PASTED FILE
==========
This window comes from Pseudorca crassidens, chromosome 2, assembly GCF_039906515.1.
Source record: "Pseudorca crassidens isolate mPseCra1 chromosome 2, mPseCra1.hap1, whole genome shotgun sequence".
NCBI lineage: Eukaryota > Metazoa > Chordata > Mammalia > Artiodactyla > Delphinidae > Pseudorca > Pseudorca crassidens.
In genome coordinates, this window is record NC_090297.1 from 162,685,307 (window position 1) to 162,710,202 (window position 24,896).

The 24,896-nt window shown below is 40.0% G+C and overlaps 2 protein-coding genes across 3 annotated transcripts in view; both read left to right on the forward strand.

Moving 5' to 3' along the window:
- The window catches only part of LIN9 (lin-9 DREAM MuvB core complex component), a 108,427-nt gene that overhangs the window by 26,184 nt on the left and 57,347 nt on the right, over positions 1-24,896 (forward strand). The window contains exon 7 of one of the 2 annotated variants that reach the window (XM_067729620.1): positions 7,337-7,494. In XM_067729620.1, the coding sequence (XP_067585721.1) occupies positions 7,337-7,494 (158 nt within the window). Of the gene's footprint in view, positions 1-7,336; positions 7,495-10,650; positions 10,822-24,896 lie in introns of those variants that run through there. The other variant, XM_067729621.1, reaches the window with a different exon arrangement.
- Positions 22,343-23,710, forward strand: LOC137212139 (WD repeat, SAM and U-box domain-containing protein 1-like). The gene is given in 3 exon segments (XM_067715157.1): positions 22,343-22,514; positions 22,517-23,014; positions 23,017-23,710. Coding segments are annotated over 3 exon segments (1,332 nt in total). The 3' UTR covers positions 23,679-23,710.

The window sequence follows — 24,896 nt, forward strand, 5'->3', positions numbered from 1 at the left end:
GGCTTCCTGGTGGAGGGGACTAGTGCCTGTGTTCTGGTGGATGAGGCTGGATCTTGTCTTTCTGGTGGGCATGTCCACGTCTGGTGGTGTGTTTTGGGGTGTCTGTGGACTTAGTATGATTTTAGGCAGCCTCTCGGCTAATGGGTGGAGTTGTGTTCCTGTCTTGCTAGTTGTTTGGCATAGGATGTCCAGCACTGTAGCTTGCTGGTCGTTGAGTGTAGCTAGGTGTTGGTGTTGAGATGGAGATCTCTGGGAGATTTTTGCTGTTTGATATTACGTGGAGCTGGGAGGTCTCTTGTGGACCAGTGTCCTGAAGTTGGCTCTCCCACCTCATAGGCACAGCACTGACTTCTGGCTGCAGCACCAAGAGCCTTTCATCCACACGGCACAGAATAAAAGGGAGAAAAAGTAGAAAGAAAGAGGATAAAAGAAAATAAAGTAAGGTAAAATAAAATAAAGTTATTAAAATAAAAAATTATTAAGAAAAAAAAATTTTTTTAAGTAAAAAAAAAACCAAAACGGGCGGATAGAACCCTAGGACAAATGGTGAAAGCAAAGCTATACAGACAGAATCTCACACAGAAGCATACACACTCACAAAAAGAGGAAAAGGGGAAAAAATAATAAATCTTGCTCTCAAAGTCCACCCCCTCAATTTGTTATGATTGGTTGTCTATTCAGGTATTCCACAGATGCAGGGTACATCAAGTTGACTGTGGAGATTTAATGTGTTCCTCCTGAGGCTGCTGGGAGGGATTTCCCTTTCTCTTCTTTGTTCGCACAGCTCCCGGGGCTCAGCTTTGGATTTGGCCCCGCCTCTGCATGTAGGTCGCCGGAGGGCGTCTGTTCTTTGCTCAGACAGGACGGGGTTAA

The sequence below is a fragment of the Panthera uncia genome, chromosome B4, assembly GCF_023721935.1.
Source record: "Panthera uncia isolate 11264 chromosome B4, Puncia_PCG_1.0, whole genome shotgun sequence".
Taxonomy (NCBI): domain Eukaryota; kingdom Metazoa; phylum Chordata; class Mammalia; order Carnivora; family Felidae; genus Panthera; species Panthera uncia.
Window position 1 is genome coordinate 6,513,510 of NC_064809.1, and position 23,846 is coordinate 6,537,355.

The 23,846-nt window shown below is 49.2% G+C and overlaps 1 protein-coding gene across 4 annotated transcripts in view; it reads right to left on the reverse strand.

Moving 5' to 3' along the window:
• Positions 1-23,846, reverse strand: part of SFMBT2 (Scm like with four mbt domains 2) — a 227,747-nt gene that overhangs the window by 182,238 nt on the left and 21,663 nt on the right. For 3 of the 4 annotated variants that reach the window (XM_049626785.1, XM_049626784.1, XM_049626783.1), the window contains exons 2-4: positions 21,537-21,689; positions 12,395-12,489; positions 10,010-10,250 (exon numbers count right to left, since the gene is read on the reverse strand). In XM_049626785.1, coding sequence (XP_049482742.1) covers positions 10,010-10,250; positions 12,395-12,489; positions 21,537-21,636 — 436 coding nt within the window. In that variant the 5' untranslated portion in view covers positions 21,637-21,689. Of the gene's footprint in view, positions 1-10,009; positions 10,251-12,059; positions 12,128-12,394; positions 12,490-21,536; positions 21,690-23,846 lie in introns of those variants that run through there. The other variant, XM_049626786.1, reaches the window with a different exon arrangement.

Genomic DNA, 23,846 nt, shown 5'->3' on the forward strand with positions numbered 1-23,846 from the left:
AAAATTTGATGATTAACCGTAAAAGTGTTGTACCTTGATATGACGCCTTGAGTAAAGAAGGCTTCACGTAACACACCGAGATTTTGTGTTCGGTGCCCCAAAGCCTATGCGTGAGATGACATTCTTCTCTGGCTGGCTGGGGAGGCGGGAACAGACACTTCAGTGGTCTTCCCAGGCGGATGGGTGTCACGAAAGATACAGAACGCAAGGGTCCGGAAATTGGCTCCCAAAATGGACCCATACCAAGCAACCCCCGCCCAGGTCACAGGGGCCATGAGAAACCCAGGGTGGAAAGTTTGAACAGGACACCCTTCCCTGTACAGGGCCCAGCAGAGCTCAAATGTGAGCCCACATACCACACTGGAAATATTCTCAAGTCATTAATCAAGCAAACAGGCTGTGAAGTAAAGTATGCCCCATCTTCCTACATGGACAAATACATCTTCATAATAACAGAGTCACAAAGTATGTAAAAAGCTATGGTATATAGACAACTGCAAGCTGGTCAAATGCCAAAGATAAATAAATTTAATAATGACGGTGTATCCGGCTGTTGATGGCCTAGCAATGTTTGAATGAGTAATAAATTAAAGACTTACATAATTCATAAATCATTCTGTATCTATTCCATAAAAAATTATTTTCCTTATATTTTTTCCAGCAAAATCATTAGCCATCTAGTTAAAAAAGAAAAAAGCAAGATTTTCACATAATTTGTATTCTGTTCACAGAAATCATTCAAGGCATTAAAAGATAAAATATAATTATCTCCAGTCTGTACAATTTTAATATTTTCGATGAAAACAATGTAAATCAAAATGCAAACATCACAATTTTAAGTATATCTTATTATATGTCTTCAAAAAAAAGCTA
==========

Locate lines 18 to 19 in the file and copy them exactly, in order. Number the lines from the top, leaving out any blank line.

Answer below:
Genomic DNA, 23,846 nt, shown 5'->3' on the forward strand with positions numbered 1-23,846 from the left:
AAAATTTGATGATTAACCGTAAAAGTGTTGTACCTTGATATGACGCCTTGAGTAAAGAAGGCTTCACGTAACACACCGAGATTTTGTGTTCGGTGCCCCAAAGCCTATGCGTGAGATGACATTCTTCTCTGGCTGGCTGGGGAGGCGGGAACAGACACTTCAGTGGTCTTCCCAGGCGGATGGGTGTCACGAAAGATACAGAACGCAAGGGTCCGGAAATTGGCTCCCAAAATGGACCCATACCAAGCAACCCCCGCCCAGGTCACAGGGGCCATGAGAAACCCAGGGTGGAAAGTTTGAACAGGACACCCTTCCCTGTACAGGGCCCAGCAGAGCTCAAATGTGAGCCCACATACCACACTGGAAATATTCTCAAGTCATTAATCAAGCAAACAGGCTGTGAAGTAAAGTATGCCCCATCTTCCTACATGGACAAATACATCTTCATAATAACAGAGTCACAAAGTATGTAAAAAGCTATGGTATATAGACAACTGCAAGCTGGTCAAATGCCAAAGATAAATAAATTTAATAATGACGGTGTATCCGGCTGTTGATGGCCTAGCAATGTTTGAATGAGTAATAAATTAAAGACTTACATAATTCATAAATCATTCTGTATCTATTCCATAAAAAATTATTTTCCTTATATTTTTTCCAGCAAAATCATTAGCCATCTAGTTAAAAAAGAAAAAAGCAAGATTTTCACATAATTTGTATTCTGTTCACAGAAATCATTCAAGGCATTAAAAGATAAAATATAATTATCTCCAGTCTGTACAATTTTAATATTTTCGATGAAAACAATGTAAATCAAAATGCAAACATCACAATTTTAAGTATATCTTATTATATGTCTTCAAAAAAAAGCTA